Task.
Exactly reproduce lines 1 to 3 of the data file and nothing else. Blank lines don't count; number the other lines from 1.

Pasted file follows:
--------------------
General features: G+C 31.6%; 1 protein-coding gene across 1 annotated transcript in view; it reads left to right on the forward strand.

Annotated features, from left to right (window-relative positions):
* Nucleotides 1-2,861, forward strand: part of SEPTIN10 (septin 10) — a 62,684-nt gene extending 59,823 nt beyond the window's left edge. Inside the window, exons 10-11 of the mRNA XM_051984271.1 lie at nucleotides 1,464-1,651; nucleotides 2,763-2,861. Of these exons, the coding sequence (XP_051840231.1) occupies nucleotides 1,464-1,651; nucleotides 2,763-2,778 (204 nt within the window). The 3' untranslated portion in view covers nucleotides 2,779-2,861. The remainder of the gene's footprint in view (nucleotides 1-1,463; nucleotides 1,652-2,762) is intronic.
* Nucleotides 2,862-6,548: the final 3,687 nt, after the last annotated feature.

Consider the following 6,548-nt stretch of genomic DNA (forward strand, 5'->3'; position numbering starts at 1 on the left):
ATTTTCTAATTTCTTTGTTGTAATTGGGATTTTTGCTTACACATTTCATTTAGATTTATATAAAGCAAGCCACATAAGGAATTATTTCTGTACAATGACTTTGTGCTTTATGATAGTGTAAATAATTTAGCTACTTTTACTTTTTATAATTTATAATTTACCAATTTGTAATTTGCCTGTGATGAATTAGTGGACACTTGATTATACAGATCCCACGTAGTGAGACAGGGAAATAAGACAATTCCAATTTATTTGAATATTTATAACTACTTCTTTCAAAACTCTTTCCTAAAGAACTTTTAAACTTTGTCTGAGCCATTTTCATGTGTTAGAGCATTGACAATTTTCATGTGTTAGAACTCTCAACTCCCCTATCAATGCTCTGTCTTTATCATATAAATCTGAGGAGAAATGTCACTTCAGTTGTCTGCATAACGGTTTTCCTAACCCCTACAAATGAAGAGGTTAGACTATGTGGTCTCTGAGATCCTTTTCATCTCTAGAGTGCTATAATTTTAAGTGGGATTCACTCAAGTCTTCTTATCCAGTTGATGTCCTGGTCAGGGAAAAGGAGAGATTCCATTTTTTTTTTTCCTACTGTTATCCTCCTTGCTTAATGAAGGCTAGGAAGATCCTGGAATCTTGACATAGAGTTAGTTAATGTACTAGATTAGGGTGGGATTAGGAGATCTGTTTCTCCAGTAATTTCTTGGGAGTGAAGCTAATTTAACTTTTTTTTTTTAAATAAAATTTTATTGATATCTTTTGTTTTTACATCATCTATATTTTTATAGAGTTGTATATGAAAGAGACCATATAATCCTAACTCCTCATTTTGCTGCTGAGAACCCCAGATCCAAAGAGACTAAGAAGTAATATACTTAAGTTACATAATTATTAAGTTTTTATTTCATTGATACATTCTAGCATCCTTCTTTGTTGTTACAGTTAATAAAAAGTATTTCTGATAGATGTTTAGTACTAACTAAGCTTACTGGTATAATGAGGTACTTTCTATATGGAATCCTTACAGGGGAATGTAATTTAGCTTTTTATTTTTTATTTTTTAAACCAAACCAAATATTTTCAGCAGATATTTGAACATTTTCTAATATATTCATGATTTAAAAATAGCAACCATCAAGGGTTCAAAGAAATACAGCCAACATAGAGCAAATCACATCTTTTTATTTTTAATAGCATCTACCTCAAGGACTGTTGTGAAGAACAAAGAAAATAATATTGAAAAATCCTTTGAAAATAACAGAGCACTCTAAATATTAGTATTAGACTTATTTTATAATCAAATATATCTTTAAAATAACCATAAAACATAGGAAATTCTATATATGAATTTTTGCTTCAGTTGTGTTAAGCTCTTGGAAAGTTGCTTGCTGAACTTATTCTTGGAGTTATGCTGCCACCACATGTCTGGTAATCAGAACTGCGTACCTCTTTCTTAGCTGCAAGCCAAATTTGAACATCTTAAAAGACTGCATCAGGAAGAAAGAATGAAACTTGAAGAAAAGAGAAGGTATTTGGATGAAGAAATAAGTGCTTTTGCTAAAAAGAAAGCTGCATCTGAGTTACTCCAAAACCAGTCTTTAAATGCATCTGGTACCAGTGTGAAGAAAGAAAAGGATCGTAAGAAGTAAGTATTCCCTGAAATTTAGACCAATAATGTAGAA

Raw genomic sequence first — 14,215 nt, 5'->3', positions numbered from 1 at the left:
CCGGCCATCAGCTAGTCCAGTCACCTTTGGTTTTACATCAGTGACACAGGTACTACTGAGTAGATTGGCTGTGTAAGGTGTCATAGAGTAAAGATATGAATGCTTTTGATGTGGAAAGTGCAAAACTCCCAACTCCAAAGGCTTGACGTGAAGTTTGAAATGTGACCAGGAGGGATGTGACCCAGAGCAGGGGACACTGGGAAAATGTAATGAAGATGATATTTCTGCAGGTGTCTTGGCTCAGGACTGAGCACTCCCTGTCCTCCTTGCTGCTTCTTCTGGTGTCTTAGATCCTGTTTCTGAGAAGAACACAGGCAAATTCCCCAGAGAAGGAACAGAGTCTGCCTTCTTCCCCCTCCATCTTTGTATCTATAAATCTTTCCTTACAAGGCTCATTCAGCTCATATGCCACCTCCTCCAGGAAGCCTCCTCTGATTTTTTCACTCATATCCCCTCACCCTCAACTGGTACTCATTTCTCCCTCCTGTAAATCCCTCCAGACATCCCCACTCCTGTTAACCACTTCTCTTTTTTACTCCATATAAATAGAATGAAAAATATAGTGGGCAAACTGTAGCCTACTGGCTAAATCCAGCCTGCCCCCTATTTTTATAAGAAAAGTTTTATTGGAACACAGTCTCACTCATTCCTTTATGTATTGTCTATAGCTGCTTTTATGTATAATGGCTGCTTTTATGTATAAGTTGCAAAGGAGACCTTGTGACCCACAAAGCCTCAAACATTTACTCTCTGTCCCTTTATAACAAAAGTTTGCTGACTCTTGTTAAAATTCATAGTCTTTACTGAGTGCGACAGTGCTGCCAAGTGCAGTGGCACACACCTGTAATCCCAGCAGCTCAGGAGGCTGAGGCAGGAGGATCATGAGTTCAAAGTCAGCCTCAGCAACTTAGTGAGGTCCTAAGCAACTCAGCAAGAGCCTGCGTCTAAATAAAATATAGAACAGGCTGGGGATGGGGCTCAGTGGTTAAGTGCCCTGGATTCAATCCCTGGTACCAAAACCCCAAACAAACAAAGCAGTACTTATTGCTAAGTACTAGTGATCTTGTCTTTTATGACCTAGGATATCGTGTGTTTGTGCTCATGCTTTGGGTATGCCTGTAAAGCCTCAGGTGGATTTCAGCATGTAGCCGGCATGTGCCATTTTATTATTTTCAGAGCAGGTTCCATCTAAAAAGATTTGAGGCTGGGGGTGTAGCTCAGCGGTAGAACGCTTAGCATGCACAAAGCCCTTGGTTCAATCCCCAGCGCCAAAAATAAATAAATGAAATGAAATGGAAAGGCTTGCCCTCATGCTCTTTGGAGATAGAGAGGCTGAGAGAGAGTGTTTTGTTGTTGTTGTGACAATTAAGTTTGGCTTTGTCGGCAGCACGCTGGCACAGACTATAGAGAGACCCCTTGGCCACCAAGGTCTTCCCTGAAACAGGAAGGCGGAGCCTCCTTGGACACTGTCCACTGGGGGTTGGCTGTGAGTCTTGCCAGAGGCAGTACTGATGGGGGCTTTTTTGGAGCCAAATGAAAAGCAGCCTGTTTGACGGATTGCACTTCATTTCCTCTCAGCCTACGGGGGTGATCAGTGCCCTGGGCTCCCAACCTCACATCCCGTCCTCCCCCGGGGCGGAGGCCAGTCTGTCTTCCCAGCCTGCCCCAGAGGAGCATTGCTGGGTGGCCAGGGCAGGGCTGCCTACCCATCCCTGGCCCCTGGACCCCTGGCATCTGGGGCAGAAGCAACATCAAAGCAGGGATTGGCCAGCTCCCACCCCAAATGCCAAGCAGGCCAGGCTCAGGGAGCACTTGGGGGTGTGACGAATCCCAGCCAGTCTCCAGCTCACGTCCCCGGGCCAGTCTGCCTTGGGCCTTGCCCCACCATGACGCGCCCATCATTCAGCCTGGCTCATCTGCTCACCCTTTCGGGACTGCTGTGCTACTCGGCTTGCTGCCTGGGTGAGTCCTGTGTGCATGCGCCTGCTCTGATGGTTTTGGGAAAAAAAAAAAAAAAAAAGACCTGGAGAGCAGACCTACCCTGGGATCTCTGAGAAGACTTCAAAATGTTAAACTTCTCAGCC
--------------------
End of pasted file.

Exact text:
General features: G+C 31.6%; 1 protein-coding gene across 1 annotated transcript in view; it reads left to right on the forward strand.

Annotated features, from left to right (window-relative positions):
* Nucleotides 1-2,861, forward strand: part of SEPTIN10 (septin 10) — a 62,684-nt gene extending 59,823 nt beyond the window's left edge. Inside the window, exons 10-11 of the mRNA XM_051984271.1 lie at nucleotides 1,464-1,651; nucleotides 2,763-2,861. Of these exons, the coding sequence (XP_051840231.1) occupies nucleotides 1,464-1,651; nucleotides 2,763-2,778 (204 nt within the window). The 3' untranslated portion in view covers nucleotides 2,779-2,861. The remainder of the gene's footprint in view (nucleotides 1-1,463; nucleotides 1,652-2,762) is intronic.